Democrat Hillary Clinton said on Monday she could resume presidential campaigning in a couple of days after a bout of pneumonia that she initially had not believed was “that big a deal.”
Clinton’s health scare after she almost collapsed at an event on Sunday, causing her to cancel some campaign trips, revived concerns about a tendency toward secrecy that has dogged her campaign, and underscored perennial worries about the medical fitness of candidates for one of the world’s most demanding jobs.
“Well, it will be in the next couple of days. … I just want to get this over and done with and get back on the trail as soon as possible,” she said in an interview on CNN on Monday night, adding she had ignored doctor’s orders to rest.
“I just didn’t think it was going to be that big a deal.”
Her campaign acknowledged on Monday it may have been too slow disclosing her pneumonia diagnosis after she nearly fainted at a New York memorial ceremony for the Sept. 11, 2001, attacks. She was diagnosed with the lung infection on Friday.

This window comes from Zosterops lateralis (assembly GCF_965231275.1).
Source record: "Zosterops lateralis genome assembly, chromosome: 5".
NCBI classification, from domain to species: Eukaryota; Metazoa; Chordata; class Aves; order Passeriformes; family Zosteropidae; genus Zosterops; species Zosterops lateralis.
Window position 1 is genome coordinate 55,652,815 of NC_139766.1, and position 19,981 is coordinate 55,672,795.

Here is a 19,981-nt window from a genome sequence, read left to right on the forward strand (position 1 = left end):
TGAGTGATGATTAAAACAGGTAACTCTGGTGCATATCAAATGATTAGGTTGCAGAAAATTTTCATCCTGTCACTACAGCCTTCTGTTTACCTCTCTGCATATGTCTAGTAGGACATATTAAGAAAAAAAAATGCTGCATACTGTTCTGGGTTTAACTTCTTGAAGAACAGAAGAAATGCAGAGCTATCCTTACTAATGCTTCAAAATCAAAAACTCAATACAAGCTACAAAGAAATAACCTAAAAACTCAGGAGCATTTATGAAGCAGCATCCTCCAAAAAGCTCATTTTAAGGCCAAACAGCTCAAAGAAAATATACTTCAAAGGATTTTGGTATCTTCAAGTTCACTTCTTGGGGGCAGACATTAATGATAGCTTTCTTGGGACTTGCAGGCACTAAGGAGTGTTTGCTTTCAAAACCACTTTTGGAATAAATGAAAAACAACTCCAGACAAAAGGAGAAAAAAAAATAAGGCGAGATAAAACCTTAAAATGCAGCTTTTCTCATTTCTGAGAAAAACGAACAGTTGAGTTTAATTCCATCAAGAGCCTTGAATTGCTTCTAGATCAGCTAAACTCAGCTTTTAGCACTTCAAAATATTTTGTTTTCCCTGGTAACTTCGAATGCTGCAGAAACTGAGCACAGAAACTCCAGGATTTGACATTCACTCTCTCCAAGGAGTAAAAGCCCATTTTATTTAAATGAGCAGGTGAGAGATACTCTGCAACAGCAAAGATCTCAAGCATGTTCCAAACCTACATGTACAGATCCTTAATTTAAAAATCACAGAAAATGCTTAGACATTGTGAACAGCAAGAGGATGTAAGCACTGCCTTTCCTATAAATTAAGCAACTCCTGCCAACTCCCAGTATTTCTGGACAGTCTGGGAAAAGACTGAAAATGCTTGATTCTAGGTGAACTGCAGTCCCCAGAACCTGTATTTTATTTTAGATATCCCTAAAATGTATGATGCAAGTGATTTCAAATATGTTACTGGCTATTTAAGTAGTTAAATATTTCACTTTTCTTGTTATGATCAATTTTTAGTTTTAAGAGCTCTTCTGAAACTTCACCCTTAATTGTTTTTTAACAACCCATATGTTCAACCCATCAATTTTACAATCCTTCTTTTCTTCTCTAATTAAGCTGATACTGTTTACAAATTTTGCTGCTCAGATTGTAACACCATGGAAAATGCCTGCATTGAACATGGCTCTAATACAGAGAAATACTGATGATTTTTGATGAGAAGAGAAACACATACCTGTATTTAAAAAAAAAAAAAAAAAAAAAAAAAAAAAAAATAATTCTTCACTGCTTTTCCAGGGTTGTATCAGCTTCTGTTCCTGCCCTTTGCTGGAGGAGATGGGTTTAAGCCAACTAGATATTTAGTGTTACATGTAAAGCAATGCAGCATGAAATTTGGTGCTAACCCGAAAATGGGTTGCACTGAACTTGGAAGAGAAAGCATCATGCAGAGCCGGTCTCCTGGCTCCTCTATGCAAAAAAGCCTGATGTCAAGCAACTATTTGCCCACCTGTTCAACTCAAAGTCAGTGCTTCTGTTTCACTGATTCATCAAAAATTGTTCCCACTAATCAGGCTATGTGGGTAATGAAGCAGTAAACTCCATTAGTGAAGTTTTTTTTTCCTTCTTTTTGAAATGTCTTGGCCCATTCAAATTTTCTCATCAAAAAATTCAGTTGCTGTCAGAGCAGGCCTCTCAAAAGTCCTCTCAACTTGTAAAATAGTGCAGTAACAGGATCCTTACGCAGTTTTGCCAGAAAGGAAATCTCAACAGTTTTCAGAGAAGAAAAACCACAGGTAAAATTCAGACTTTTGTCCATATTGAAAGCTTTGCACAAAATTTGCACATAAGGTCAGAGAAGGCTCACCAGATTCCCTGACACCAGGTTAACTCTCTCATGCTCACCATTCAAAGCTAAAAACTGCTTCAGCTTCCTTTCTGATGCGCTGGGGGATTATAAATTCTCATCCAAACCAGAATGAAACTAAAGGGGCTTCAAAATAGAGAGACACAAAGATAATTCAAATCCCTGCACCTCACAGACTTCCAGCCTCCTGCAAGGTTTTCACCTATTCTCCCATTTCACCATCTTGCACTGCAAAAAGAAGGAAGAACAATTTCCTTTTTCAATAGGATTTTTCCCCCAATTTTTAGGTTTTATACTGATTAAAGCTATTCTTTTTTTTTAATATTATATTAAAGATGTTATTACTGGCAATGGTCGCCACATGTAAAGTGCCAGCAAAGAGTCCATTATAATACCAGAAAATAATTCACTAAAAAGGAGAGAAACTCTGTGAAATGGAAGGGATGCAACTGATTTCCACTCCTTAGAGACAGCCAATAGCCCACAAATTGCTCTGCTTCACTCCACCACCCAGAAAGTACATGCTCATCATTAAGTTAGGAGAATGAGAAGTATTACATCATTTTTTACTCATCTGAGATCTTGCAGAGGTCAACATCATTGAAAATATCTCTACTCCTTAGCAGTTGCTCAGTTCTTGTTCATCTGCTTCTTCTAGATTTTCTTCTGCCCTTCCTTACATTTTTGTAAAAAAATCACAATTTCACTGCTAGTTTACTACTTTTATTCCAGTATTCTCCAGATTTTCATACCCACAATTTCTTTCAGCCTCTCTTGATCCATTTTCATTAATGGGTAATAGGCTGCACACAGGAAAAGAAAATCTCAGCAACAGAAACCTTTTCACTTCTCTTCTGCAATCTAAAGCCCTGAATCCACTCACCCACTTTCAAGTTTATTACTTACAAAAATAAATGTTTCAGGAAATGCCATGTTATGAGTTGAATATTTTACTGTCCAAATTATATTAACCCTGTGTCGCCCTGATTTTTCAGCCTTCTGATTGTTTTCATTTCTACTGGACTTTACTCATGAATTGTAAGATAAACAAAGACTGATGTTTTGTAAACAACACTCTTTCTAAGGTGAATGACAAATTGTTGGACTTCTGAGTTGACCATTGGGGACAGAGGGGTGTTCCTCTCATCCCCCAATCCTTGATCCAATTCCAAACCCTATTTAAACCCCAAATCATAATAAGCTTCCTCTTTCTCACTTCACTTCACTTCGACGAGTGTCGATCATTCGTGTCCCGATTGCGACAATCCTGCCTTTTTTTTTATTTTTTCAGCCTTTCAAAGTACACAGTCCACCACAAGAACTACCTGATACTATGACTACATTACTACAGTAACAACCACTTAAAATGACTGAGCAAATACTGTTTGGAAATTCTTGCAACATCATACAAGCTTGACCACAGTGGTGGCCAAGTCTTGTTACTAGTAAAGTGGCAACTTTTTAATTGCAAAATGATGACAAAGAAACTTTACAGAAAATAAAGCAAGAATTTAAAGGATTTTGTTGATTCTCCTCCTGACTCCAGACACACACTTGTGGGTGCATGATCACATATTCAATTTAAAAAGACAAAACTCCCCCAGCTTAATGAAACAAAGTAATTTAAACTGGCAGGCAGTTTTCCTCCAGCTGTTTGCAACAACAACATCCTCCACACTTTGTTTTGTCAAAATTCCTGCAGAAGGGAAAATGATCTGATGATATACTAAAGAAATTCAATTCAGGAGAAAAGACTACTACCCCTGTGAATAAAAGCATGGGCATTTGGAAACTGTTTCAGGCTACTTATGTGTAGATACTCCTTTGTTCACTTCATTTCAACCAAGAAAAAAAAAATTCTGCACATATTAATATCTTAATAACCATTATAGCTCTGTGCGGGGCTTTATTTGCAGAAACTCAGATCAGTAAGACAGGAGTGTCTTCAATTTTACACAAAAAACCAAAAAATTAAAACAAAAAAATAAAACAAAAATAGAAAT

“I think that in retrospect, we could have handled it better in terms of providing more information more quickly,” Clinton spokesman Brian Fallon told MSNBC earlier in the day.
The health problem was the latest blow for the Democratic presidential nominee at a time when Republican rival Donald Trump has erased most of her lead in national opinion polls and is competitive again in many battleground states where the Nov. 8 election is likely to be decided.
Clinton, 68, said she had dealt with similar episodes of dizziness before. “You know, it is something that has occurred a few times over the course of my life. I’m aware of it and usually can avoid it,” she told CNN.
Asked if she passed out during the incident on Sunday, she said: “No, I didn’t. I felt dizzy and I did lose my balance for a minute. Once I got in. Once I could sit down. Once I could cool off. Once I had some water, I immediately started feeling better.”